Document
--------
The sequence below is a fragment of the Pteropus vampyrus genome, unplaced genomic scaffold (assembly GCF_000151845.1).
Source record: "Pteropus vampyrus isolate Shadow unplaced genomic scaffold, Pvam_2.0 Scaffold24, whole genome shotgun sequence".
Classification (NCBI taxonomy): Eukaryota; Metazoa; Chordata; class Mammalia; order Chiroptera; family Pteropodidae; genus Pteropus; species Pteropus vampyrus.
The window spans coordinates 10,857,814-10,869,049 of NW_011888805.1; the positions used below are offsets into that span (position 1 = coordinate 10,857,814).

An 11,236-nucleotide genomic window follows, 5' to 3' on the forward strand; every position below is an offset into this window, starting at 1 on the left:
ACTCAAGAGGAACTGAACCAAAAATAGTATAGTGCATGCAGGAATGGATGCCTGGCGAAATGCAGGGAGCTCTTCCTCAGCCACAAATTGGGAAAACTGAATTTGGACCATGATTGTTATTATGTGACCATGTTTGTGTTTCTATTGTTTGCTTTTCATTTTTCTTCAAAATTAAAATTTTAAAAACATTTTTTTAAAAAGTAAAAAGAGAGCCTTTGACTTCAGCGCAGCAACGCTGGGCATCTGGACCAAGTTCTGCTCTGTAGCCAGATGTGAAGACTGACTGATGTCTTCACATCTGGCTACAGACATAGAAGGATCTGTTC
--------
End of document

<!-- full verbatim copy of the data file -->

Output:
The sequence below is a fragment of the Pteropus vampyrus genome, unplaced genomic scaffold (assembly GCF_000151845.1).
Source record: "Pteropus vampyrus isolate Shadow unplaced genomic scaffold, Pvam_2.0 Scaffold24, whole genome shotgun sequence".
Classification (NCBI taxonomy): Eukaryota; Metazoa; Chordata; class Mammalia; order Chiroptera; family Pteropodidae; genus Pteropus; species Pteropus vampyrus.
The window spans coordinates 10,857,814-10,869,049 of NW_011888805.1; the positions used below are offsets into that span (position 1 = coordinate 10,857,814).

An 11,236-nucleotide genomic window follows, 5' to 3' on the forward strand; every position below is an offset into this window, starting at 1 on the left:
ACTCAAGAGGAACTGAACCAAAAATAGTATAGTGCATGCAGGAATGGATGCCTGGCGAAATGCAGGGAGCTCTTCCTCAGCCACAAATTGGGAAAACTGAATTTGGACCATGATTGTTATTATGTGACCATGTTTGTGTTTCTATTGTTTGCTTTTCATTTTTCTTCAAAATTAAAATTTTAAAAACATTTTTTTAAAAAGTAAAAAGAGAGCCTTTGACTTCAGCGCAGCAACGCTGGGCATCTGGACCAAGTTCTGCTCTGTAGCCAGATGTGAAGACTGACTGATGTCTTCACATCTGGCTACAGACATAGAAGGATCTGTTC